A good OVI/DUI attorney should be able to discuss with you not just the facts of your case, but also the potential impact of an OVI/DUI conviction on your job, career or life.

I had to take a chemical test, what does this mean?

In Ohio, you can be charged with an additional offense of operating a vehicle with a prohibited concentration of alcohol and/or drugs in your system. Typically the substances which may be tested include blood, breath or urine. Ohio further distinguishes between a high concentration (or Tier) offense and a low concentration (Tier) offense. A low tier offense is defined as any blood or breath test with the result of .08% or higher but less than .17%. A low tier urine test as is defined as a result of at least .11 grams but less than .238 g. A high tier test is anything above a .17% for a breath or blood test, and in a urine test, a high test is defined as anything .238 g or above.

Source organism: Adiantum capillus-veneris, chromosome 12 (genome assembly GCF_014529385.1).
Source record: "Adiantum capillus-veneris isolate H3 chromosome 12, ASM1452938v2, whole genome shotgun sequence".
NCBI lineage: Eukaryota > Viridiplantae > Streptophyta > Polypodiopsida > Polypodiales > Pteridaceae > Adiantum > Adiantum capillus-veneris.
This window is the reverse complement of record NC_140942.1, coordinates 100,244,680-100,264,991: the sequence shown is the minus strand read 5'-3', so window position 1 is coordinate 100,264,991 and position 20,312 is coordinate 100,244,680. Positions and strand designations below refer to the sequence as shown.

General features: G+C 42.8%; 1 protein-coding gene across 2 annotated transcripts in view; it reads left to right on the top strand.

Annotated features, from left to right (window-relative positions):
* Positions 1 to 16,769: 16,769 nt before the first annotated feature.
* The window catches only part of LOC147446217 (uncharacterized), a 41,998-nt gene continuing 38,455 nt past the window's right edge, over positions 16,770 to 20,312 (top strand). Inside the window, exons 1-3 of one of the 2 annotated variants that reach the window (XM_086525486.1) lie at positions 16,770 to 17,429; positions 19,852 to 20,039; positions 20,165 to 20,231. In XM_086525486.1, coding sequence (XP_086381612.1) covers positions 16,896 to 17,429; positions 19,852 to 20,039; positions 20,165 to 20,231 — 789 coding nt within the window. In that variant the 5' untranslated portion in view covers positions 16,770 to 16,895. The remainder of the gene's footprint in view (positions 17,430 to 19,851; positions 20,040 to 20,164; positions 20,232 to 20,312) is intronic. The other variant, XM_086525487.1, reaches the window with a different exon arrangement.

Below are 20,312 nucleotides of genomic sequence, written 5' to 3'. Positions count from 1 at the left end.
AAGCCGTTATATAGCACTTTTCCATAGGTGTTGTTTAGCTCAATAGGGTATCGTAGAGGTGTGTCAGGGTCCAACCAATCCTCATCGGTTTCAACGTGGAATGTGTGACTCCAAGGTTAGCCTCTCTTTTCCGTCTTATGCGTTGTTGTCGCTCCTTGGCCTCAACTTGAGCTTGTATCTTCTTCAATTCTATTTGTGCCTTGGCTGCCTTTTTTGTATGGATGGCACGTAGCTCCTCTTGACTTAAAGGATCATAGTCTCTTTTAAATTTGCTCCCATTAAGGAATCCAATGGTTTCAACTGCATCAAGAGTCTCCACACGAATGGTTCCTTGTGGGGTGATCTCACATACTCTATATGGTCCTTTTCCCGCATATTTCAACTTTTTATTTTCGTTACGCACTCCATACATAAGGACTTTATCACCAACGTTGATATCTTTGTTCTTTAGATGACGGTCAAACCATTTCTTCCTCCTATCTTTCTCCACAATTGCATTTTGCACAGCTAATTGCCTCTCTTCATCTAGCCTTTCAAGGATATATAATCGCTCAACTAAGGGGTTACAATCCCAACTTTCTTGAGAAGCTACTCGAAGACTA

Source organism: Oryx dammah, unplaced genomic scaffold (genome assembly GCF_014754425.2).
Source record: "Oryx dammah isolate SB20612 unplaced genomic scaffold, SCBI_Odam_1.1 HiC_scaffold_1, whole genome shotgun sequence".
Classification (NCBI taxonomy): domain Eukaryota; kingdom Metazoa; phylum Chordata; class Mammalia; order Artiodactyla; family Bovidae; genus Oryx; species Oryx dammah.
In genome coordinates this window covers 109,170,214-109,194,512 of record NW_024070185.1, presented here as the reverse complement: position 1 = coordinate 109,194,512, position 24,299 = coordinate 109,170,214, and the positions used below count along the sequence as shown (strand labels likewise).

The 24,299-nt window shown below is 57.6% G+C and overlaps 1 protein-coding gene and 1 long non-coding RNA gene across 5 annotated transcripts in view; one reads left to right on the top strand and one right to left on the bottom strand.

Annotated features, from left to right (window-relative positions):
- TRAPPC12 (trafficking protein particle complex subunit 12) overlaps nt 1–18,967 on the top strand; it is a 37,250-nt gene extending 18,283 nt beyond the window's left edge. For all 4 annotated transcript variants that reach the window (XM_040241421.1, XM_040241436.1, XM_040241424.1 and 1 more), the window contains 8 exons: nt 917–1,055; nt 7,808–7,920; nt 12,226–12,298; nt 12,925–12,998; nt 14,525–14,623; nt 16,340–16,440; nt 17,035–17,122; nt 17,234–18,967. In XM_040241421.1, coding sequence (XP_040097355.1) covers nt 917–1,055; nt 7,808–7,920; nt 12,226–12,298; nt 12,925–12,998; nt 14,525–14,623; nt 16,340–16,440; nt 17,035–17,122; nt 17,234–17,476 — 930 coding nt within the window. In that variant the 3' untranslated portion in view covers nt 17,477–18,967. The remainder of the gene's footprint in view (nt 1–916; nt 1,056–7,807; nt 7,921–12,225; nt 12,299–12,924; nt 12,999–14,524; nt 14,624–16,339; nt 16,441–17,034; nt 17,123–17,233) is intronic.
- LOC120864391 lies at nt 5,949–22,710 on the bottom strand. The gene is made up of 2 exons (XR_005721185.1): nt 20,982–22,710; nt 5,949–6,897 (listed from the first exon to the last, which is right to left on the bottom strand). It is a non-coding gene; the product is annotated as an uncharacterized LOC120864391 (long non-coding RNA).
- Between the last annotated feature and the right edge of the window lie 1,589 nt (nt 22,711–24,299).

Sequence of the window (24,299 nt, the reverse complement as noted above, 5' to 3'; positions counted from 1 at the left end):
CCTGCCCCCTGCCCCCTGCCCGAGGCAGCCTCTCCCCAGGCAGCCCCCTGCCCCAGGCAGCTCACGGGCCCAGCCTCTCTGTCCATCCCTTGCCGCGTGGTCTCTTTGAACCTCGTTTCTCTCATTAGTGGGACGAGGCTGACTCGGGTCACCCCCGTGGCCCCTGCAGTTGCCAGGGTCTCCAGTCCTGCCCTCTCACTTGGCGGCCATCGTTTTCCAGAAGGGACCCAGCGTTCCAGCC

Blowing in a breathalyzer? Arrested For OVI or DUI?

FAILED CHEMICAL TEST (Test over the legal limit)

  1. FIRST FAILED TEST
    • 90-day license suspension with optional limited driving privileges after 15 days.
  2. SECOND FAILED TEST
    • One-year license suspension with optional limited driving privileges after 45 days.
    • On either a first or second failed test, interlock and yellow plates are optional and can be ordered by the court.
  3. THIRD FAILED CHEMICAL TEST
    • Two-year suspension with optional limited driving privileges after 180 days. Yellow license plates are optional, but interlock is required as a condition of driving privileges if the OVI was alcohol related.
  4. FOUR OR MORE FAILED CHEMICAL TEST
    • Three years license expansion with no limited driving privileges.

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